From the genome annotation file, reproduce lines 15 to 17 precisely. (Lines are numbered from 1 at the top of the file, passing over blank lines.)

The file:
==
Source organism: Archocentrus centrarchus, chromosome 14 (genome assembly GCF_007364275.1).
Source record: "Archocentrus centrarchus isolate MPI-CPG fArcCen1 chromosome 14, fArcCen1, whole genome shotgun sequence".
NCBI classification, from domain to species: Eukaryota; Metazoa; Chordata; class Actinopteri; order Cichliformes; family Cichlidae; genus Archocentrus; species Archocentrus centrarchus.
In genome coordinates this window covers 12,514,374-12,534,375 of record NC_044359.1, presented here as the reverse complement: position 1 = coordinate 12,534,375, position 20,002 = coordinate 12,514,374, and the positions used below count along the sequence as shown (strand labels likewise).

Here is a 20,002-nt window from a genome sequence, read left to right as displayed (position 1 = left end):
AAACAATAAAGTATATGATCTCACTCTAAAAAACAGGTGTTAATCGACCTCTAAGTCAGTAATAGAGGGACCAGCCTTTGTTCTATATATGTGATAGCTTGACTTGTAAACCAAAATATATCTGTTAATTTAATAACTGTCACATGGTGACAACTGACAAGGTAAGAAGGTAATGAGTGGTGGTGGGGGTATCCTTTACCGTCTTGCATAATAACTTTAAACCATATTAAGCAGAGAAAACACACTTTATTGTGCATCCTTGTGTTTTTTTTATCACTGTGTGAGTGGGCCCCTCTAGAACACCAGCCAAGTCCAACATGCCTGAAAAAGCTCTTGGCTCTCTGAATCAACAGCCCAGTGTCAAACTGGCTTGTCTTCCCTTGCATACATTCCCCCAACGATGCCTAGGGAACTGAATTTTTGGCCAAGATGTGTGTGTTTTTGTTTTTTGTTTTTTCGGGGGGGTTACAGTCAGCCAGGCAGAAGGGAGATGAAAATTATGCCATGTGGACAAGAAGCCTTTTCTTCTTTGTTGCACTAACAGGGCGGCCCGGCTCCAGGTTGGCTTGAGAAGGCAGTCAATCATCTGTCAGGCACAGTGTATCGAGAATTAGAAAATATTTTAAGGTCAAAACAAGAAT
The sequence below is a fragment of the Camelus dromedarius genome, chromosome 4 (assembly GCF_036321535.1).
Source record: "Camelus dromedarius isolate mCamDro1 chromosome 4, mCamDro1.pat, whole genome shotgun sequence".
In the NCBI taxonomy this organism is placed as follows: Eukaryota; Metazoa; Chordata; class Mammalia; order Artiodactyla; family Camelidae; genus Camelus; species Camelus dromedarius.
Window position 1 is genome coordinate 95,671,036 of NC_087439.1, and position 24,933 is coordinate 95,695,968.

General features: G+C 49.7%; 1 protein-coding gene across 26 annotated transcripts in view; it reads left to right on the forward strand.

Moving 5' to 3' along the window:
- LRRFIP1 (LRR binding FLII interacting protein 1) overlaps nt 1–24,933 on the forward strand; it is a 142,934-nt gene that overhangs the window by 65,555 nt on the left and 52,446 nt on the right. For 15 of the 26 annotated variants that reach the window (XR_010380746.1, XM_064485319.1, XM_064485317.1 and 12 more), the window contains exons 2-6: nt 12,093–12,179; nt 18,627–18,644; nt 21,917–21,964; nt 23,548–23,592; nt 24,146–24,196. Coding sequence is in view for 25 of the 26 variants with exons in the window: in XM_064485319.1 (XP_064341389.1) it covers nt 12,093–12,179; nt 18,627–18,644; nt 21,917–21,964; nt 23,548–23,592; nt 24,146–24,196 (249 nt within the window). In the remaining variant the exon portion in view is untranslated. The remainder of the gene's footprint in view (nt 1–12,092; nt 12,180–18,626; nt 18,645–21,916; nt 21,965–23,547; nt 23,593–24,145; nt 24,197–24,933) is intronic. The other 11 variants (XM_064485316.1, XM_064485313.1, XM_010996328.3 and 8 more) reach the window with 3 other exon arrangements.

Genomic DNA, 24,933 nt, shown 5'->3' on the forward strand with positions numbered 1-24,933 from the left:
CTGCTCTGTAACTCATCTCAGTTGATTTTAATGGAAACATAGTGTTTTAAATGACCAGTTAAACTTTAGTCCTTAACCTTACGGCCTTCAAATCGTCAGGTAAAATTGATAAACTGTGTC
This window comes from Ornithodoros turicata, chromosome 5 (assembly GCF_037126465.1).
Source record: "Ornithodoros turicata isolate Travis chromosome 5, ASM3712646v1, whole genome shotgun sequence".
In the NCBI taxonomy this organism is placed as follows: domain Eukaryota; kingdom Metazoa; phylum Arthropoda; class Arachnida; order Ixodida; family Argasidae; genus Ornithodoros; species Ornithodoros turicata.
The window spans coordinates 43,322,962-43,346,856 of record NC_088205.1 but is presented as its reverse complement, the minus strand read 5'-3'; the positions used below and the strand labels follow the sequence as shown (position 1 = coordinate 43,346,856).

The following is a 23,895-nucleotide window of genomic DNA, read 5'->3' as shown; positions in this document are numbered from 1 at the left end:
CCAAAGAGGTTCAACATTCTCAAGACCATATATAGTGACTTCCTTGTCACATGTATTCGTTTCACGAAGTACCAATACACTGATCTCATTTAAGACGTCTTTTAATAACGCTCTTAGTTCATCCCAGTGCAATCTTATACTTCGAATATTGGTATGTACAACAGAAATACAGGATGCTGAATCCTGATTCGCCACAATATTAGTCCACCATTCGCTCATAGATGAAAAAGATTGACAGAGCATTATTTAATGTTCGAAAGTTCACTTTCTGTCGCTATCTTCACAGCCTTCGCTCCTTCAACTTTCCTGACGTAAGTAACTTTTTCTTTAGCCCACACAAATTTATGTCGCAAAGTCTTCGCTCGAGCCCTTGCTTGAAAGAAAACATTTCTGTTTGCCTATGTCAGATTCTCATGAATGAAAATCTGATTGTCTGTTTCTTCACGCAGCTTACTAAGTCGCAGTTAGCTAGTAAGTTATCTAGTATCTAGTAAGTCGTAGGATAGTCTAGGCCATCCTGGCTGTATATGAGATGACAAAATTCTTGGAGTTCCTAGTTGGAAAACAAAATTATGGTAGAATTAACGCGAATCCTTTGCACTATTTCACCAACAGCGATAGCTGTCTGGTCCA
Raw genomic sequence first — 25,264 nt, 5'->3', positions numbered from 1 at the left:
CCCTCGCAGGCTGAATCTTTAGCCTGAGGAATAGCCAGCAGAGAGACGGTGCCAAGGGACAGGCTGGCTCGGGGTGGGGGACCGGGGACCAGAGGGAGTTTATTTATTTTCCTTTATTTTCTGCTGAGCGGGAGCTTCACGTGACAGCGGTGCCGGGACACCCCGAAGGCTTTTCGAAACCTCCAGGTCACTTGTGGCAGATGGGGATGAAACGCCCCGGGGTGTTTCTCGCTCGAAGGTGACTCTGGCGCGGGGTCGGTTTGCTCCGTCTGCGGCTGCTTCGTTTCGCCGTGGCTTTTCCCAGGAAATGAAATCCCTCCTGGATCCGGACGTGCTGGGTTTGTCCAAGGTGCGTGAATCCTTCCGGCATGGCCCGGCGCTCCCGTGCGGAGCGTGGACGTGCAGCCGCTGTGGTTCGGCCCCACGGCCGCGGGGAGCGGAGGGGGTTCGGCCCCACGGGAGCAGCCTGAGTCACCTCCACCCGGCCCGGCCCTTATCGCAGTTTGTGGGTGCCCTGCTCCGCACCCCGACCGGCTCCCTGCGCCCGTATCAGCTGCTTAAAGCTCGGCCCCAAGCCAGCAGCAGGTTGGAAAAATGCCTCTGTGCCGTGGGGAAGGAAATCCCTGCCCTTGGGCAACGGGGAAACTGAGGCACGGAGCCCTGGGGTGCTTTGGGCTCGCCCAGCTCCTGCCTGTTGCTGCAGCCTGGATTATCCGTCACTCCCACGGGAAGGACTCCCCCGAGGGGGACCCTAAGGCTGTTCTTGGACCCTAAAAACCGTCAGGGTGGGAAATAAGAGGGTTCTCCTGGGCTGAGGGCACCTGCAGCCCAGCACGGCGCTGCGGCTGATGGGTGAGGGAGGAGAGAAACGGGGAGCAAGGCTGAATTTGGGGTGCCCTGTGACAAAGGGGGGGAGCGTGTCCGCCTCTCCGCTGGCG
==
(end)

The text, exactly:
CTGCTCTGTAACTCATCTCAGTTGATTTTAATGGAAACATAGTGTTTTAAATGACCAGTTAAACTTTAGTCCTTAACCTTACGGCCTTCAAATCGTCAGGTAAAATTGATAAACTGTGTC
This window comes from Ornithodoros turicata, chromosome 5 (assembly GCF_037126465.1).
Source record: "Ornithodoros turicata isolate Travis chromosome 5, ASM3712646v1, whole genome shotgun sequence".